Mohammed and Sadia Abdi are still getting used to the feeling of safety. As Somalian refugees they suffered violence, hunger, imprisonment, and torture before coming to America in February of this year. With the help of Catholic Charities of Central Florida, they are beginning a new life in Orlando.
“Sometimes my wife is afraid when I work in the evenings” explains Mohammed. “When I get home I tell her, ‘Don’t worry. America is safe. There is no fighting here’.”
This security is a new experience for Mohammed and Sadia. In Somalia, a country with so much violence, every unknown person was a threat and feelings of uncertainty and panic were part of life. Their worst fears were realized on October 3, 2007, when a bomb was thrown into their family-owned restaurant, killing Mohammed’s father. Days later, when another bomb destroyed their home, they decided to flee in search of safety.
It became a journey spanning several countries and six years. Without documentation, the Mohammed and Sadia were unable to find help and were imprisoned as illegal aliens. Finally arriving at a refugee camp in Malta, their departure to the United States was delayed twice when Sadia became pregnant.
Mohammed spent the two extra years at the camp learning English, always looking ahead to the day they could leave for America. “In Malta, I didn’t have a lot of hope” Mohammed recalls. “But when I heard we would come to America, I had a lot. We will get a home. I will get a job. We will settle our family.”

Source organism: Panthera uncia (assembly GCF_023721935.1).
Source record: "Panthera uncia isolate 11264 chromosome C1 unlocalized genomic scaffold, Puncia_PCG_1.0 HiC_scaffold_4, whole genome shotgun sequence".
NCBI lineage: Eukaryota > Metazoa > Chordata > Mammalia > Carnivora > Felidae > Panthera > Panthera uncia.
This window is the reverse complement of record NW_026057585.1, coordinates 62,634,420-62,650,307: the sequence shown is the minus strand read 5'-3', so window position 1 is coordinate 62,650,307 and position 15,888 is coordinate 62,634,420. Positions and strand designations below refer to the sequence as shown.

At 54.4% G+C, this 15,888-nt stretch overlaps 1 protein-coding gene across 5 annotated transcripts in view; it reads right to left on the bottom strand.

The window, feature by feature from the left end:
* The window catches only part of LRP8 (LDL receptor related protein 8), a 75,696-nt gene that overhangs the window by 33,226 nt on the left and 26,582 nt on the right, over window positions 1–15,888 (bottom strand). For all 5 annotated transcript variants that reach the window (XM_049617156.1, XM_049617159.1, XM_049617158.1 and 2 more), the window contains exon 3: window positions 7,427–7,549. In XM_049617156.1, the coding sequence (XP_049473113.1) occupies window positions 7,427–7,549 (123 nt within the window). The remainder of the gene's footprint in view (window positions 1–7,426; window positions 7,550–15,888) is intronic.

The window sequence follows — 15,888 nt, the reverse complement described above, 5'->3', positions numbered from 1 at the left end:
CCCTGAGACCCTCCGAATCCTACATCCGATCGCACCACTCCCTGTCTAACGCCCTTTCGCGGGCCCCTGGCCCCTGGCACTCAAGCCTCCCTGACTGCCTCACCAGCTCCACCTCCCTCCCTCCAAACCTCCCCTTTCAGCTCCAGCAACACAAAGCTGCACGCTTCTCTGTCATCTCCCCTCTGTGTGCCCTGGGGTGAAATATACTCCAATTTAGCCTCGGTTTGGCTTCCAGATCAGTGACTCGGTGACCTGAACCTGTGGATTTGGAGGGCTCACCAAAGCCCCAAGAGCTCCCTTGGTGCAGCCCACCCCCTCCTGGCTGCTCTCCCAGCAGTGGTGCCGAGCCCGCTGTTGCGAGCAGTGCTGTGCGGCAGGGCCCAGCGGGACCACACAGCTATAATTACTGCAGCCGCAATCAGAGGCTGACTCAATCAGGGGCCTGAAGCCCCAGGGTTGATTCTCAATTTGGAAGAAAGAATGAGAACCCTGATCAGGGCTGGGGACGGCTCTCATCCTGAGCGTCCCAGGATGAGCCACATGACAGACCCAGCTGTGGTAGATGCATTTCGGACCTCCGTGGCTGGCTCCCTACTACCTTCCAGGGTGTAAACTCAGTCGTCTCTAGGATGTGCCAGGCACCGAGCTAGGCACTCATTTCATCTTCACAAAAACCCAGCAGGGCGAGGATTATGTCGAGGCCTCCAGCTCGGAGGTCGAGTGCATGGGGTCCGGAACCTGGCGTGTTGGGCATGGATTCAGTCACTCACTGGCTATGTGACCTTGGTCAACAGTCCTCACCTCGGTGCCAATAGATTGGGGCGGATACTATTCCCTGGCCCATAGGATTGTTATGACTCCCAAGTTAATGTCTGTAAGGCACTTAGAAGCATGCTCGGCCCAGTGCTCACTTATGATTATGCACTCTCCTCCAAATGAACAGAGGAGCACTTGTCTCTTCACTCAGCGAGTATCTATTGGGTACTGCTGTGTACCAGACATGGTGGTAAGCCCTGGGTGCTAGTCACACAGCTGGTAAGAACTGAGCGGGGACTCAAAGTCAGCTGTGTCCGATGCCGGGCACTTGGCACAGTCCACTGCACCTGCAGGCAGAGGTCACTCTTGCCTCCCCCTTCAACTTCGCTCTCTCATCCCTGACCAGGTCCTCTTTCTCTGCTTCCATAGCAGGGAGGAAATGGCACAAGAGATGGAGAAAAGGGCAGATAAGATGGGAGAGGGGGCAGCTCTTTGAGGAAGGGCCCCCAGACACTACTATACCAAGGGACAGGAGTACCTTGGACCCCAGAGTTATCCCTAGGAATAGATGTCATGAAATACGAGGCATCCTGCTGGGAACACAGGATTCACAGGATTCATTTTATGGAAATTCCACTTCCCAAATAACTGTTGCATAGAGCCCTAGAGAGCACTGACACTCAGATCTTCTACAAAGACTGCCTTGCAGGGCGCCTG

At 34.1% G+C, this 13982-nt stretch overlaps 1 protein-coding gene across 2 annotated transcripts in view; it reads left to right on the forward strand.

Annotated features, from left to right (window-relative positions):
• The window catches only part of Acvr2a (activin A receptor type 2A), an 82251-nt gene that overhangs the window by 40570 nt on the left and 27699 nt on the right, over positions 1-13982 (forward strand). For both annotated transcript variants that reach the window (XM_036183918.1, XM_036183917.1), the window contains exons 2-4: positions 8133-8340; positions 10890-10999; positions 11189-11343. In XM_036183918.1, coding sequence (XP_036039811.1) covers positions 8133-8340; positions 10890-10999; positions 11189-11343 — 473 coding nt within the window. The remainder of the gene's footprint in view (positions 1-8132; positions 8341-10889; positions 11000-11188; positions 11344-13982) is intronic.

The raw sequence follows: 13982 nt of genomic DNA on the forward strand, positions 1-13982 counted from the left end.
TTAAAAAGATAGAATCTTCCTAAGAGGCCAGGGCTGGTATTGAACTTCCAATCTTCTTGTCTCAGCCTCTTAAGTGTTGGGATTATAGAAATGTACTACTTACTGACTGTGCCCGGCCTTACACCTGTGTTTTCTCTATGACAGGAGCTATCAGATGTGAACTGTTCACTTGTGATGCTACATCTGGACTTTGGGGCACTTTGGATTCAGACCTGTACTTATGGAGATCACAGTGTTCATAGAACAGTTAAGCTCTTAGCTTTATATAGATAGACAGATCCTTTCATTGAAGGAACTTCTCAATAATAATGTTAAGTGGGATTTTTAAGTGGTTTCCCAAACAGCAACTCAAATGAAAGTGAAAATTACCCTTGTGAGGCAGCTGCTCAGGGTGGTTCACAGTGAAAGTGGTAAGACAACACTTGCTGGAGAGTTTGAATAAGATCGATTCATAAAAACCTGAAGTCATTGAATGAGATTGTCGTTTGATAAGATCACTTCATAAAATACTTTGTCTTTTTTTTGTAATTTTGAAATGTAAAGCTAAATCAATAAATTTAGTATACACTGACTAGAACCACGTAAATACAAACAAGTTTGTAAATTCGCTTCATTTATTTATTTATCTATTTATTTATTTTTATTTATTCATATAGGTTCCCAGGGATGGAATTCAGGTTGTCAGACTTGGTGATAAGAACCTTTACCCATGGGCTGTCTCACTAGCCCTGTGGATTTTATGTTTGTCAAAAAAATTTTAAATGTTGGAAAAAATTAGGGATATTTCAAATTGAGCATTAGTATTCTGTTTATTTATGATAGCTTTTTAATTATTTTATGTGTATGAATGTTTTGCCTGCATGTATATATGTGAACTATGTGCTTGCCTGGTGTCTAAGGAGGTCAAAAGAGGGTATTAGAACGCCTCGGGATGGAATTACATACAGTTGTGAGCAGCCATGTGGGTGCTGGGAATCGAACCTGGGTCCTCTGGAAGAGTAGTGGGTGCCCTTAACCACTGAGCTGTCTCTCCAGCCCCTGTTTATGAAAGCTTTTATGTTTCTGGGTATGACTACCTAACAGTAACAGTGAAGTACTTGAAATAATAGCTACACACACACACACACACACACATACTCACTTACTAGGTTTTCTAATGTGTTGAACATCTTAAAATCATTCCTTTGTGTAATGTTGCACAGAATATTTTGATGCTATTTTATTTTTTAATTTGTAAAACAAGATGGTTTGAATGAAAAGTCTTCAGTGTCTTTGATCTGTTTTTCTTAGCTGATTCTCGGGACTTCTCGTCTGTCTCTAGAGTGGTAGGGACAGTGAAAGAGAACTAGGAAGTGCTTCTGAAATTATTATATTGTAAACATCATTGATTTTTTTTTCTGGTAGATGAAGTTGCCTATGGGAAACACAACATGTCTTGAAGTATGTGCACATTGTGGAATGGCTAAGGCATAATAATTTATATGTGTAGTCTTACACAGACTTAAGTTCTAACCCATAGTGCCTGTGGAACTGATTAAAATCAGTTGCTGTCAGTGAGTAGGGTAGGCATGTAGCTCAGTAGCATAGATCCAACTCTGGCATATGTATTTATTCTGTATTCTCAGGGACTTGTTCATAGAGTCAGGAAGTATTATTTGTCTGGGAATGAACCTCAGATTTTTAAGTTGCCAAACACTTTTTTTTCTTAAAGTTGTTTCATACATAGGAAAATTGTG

Since their arrival to the U.S., the Refugee Resettlement program with Catholic Charities of Central Florida has been providing assistance. They helped Mohammed find a job at a local bakery and have arranged for housing and offered cultural orientation. For the 150 refugees resettling in Orlando over the past year, the welcome and guidance they receive from Catholic Charities is crucial.
“Before I came here I didn’t know who would help me,” says Mohammed. “What Catholic Charities does is good. When you come you don’t know anything and you need everything! You need someone to show you.”
In a recent address, Pope Francis commended the work done to aide refugees and called on the faithful to protect the dignity of all people.
“We remember that when we heal the wounds of refugees…we are practicing the commandment of love that Jesus has left us.”
The Pope went on to say, “I admire the courage of those who hope to gradually resume a normal life, awaiting joy and love to return and lighten their existence. We all can and must nurture that hope!”
Editor’s Note: On June 22, Catholic Charities of Central Florida will host a free family event of thanksgiving and celebration in recognition of World Refugee Day. Festivities include music, dance, world cuisine and arts and crafts. World Refugee Day will be held at St. Margaret Mary Catholic Church in Winter Park from 10 a.m. to 2 p.m.